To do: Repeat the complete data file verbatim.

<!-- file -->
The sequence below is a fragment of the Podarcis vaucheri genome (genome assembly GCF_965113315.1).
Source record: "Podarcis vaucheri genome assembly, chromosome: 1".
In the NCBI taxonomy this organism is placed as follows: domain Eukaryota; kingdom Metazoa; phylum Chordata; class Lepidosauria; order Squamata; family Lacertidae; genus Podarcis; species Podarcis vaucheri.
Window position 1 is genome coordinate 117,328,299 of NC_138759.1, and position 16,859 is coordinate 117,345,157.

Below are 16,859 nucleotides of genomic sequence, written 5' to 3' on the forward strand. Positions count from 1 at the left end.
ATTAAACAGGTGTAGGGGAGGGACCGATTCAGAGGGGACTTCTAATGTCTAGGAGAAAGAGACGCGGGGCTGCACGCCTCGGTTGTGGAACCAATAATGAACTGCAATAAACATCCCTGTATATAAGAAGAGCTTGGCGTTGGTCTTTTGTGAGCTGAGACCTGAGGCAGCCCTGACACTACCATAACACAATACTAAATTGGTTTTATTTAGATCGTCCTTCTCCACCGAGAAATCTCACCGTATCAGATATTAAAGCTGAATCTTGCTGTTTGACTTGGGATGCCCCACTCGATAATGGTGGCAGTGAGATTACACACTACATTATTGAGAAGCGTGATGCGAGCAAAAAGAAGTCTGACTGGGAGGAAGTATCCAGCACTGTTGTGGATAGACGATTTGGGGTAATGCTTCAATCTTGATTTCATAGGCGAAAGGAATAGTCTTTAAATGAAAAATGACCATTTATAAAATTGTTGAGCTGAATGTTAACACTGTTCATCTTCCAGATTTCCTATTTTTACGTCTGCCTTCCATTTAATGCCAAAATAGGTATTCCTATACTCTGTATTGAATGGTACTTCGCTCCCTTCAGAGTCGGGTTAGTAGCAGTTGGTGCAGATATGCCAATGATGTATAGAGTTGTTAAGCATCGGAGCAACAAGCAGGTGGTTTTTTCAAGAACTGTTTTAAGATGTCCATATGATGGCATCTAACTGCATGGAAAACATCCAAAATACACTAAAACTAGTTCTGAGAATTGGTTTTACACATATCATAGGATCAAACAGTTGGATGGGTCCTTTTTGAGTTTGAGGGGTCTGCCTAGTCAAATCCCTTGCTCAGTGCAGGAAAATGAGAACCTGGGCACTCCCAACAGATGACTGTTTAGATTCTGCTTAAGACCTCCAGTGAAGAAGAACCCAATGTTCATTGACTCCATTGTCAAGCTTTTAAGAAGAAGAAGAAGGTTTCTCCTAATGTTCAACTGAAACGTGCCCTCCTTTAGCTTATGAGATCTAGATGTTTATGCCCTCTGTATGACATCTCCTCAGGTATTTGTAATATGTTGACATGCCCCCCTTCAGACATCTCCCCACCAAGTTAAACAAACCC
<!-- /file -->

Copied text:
The sequence below is a fragment of the Podarcis vaucheri genome (genome assembly GCF_965113315.1).
Source record: "Podarcis vaucheri genome assembly, chromosome: 1".
In the NCBI taxonomy this organism is placed as follows: domain Eukaryota; kingdom Metazoa; phylum Chordata; class Lepidosauria; order Squamata; family Lacertidae; genus Podarcis; species Podarcis vaucheri.
Window position 1 is genome coordinate 117,328,299 of NC_138759.1, and position 16,859 is coordinate 117,345,157.

Below are 16,859 nucleotides of genomic sequence, written 5' to 3' on the forward strand. Positions count from 1 at the left end.
ATTAAACAGGTGTAGGGGAGGGACCGATTCAGAGGGGACTTCTAATGTCTAGGAGAAAGAGACGCGGGGCTGCACGCCTCGGTTGTGGAACCAATAATGAACTGCAATAAACATCCCTGTATATAAGAAGAGCTTGGCGTTGGTCTTTTGTGAGCTGAGACCTGAGGCAGCCCTGACACTACCATAACACAATACTAAATTGGTTTTATTTAGATCGTCCTTCTCCACCGAGAAATCTCACCGTATCAGATATTAAAGCTGAATCTTGCTGTTTGACTTGGGATGCCCCACTCGATAATGGTGGCAGTGAGATTACACACTACATTATTGAGAAGCGTGATGCGAGCAAAAAGAAGTCTGACTGGGAGGAAGTATCCAGCACTGTTGTGGATAGACGATTTGGGGTAATGCTTCAATCTTGATTTCATAGGCGAAAGGAATAGTCTTTAAATGAAAAATGACCATTTATAAAATTGTTGAGCTGAATGTTAACACTGTTCATCTTCCAGATTTCCTATTTTTACGTCTGCCTTCCATTTAATGCCAAAATAGGTATTCCTATACTCTGTATTGAATGGTACTTCGCTCCCTTCAGAGTCGGGTTAGTAGCAGTTGGTGCAGATATGCCAATGATGTATAGAGTTGTTAAGCATCGGAGCAACAAGCAGGTGGTTTTTTCAAGAACTGTTTTAAGATGTCCATATGATGGCATCTAACTGCATGGAAAACATCCAAAATACACTAAAACTAGTTCTGAGAATTGGTTTTACACATATCATAGGATCAAACAGTTGGATGGGTCCTTTTTGAGTTTGAGGGGTCTGCCTAGTCAAATCCCTTGCTCAGTGCAGGAAAATGAGAACCTGGGCACTCCCAACAGATGACTGTTTAGATTCTGCTTAAGACCTCCAGTGAAGAAGAACCCAATGTTCATTGACTCCATTGTCAAGCTTTTAAGAAGAAGAAGAAGGTTTCTCCTAATGTTCAACTGAAACGTGCCCTCCTTTAGCTTATGAGATCTAGATGTTTATGCCCTCTGTATGACATCTCCTCAGGTATTTGTAATATGTTGACATGCCCCCCTTCAGACATCTCCCCACCAAGTTAAACAAACCC